Revealed: Shocking number of attacks on healthcare staff in past year
DUP MLA Gordon Lyons zero tolerance call after hundreds attacked in year
A total of 264 assaults on healthcare staff were reported in Northern Ireland in the last year.
The number of attacks is on the rise, up 25% (53) since 2012.
It has led to calls for a zero tolerance approach to thugs who target health staff.
In the 12 months to April this year, 104 assaults were recorded on A&E staff and 160 on members of the Ambulance Service.
The figures were revealed by Health Minister Michelle O'Neill in response to an Assembly question from DUP MLA Gordon Lyons.
Unison's Conor McCarthy said assaults impacted staffing levels because when a worker was attacked, they often had to take time off.
"It leads to a recruitment and retention problem. It becomes very difficult to recruit and retain staff," he said.
Mr McCarthy claimed assaulted staff weren't being protected by bosses as they were left to take legal action or seek compensation themselves.
This was made more difficult by the fact that the people who attacked healthcare workers often became patients.
"The response of the organisation to its staff being assaulted is very poor," Mr McCarthy added.
"The employer should be responsible for staff."
He said part of the problem was that workers were not being trained well enough in restraining techniques like MAPA (management of actual or potential aggression), particularly support staff. He added that although stronger laws would serve as a deterrent, the most important thing was adequate training and support.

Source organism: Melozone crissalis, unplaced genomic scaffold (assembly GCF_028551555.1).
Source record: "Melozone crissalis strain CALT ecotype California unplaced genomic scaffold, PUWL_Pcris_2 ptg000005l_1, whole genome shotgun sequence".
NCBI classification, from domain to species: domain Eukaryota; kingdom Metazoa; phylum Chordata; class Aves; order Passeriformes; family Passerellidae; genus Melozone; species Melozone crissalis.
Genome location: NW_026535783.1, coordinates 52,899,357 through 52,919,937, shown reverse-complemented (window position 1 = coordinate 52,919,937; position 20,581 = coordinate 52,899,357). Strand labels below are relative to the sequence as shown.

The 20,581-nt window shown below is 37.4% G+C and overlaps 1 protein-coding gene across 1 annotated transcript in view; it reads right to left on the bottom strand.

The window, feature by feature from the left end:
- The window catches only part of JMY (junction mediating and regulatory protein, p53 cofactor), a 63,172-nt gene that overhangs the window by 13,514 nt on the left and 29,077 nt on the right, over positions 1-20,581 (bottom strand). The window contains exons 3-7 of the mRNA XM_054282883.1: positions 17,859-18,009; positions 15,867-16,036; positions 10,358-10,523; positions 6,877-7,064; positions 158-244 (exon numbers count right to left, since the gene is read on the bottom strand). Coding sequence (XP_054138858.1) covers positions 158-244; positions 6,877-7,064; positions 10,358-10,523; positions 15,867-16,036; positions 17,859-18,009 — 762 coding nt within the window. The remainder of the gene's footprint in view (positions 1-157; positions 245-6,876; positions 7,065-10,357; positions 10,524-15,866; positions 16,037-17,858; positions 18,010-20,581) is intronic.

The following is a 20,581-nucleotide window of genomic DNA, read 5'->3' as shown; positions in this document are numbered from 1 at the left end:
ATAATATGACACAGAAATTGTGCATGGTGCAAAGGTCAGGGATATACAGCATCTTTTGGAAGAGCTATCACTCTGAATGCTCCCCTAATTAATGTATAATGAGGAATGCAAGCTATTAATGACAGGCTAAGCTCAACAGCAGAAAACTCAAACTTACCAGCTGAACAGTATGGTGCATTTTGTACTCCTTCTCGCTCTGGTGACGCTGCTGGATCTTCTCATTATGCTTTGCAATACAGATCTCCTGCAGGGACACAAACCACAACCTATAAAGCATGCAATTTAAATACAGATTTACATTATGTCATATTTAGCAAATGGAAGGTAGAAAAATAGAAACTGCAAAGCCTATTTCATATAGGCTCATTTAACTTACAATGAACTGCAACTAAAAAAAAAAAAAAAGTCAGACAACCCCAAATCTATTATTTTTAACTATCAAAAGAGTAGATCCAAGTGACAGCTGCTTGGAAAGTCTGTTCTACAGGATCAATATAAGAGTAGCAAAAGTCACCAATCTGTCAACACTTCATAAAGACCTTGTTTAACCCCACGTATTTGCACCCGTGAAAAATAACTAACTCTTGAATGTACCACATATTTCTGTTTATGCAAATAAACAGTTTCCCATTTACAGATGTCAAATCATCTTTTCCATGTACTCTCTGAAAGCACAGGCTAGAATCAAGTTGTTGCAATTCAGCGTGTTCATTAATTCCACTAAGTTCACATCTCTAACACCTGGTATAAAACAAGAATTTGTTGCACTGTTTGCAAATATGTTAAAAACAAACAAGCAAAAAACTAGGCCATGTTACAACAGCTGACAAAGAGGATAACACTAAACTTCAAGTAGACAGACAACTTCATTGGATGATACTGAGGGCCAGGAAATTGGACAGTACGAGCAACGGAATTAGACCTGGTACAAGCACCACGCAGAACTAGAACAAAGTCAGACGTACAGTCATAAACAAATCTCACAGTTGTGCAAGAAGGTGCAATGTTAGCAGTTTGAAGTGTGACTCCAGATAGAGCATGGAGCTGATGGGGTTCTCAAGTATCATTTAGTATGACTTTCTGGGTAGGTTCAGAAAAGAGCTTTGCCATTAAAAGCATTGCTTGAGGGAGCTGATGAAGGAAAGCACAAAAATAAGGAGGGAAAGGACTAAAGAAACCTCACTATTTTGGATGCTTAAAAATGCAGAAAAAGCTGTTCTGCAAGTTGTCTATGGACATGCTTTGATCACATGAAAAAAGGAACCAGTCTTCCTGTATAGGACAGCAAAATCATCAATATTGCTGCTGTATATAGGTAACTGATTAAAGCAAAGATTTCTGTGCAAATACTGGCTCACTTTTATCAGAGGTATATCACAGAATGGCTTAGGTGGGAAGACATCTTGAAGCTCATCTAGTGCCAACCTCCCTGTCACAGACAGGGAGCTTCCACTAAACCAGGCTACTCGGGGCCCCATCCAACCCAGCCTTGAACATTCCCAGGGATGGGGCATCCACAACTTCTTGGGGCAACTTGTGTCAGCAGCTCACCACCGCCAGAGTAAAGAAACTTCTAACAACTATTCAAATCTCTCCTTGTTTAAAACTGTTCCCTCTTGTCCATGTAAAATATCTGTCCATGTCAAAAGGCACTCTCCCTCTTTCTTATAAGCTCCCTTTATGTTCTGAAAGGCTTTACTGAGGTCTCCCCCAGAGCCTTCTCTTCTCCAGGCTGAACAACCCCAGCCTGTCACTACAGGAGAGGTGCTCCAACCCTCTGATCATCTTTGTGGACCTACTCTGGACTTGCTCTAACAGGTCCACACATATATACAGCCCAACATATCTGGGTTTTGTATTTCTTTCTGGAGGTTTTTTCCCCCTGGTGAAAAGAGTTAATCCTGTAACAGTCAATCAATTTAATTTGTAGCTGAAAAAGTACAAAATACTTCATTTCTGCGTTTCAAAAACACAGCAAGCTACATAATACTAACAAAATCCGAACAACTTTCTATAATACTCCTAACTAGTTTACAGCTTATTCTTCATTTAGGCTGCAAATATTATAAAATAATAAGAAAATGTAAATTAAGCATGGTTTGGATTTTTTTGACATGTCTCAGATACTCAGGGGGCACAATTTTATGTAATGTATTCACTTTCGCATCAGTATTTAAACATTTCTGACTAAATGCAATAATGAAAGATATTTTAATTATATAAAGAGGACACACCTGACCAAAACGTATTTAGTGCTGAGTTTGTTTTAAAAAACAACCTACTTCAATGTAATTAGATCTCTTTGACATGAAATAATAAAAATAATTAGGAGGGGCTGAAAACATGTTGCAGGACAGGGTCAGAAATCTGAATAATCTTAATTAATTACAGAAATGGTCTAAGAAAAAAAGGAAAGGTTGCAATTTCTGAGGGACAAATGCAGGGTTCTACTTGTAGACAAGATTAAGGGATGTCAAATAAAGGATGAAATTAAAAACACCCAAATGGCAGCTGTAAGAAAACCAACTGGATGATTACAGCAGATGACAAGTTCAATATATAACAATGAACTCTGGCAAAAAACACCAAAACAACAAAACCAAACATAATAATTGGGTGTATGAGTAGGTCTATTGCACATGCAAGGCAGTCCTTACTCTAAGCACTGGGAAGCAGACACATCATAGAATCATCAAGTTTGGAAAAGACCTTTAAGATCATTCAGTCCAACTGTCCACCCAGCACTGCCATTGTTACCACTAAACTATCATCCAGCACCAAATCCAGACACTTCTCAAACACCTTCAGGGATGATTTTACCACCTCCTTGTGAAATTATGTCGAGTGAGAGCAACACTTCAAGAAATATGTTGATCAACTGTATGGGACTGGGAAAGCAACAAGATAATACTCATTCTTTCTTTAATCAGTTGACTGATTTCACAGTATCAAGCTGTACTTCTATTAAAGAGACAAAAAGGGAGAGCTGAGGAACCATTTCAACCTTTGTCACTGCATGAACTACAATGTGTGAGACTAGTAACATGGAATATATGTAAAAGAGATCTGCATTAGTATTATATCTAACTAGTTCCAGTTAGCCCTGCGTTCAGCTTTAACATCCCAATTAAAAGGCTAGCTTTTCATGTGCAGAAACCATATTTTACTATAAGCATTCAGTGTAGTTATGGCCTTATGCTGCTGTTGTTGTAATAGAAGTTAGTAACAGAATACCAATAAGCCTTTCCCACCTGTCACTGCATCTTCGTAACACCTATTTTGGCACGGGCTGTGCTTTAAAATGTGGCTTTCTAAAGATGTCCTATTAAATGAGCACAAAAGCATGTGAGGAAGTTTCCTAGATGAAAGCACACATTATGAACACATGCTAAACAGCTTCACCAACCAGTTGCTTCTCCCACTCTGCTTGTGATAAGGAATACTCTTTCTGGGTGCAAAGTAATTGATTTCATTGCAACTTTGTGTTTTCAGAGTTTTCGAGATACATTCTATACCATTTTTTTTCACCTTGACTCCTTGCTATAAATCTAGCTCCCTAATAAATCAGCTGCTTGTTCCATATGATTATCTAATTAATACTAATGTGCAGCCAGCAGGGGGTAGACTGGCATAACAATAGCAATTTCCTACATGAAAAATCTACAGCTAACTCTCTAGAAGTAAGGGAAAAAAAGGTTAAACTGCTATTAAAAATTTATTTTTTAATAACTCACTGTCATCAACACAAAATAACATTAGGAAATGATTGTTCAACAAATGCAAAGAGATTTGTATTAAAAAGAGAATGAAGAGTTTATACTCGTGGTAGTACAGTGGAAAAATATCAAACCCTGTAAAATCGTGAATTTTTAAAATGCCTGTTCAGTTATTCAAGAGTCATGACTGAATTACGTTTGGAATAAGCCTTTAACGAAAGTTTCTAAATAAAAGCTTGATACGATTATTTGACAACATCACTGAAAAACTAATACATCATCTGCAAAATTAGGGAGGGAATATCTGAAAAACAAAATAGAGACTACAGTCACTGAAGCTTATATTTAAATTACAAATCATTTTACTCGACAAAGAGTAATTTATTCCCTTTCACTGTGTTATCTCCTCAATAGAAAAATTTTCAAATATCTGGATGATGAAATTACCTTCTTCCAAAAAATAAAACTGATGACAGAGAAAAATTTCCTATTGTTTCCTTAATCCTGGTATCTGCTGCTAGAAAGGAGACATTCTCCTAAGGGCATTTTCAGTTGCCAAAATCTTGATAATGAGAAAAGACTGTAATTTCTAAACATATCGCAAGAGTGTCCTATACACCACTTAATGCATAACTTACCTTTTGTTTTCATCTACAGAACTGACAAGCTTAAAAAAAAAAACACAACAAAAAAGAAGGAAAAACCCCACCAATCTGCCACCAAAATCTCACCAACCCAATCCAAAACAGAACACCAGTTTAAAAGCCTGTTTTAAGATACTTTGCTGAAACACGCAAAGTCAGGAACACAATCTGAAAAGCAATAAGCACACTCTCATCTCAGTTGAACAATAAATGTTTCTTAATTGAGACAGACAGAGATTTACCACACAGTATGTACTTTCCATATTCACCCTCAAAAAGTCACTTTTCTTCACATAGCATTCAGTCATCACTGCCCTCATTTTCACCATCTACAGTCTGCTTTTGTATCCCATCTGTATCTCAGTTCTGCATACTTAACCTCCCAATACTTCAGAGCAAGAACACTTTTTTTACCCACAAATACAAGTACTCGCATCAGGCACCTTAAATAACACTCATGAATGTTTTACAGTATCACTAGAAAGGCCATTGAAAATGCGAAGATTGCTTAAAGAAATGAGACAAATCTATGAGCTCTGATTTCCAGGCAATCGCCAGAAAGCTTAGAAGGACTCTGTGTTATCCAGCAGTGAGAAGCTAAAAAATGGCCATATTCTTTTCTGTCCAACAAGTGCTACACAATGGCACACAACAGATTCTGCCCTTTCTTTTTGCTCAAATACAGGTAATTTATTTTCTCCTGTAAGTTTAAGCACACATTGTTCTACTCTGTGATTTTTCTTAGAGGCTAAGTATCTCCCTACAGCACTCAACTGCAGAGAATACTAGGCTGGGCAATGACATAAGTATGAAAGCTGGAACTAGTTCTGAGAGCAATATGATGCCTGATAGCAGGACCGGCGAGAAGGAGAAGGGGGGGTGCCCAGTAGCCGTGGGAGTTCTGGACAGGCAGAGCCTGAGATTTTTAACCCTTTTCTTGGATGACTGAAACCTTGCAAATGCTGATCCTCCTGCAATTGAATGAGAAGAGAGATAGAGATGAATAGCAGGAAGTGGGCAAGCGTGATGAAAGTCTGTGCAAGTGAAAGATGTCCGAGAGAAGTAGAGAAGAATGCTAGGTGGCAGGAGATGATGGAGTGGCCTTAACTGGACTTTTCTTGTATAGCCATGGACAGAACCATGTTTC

"My concern would be the proper employer support and legal support," he said.
A breakdown of the figures shows the Belfast Health and Social Care Trust had the highest number of assaults on ambulance workers over the past four years. In the last year there were 75 assaults.
The RVH had the highest number of attacks on A&E staff - 28 last year.
Mr Lyons called for tougher laws. "There must be zero tolerance against attacks on our healthcare workers," he said.
"My colleague Paul Frew secured a change in the law earlier this year to ensure the punishment for those convicted matches that in the case of attacks on police officers and firefighters.
"However, we must send a very strong message right across society that we value these vital workers."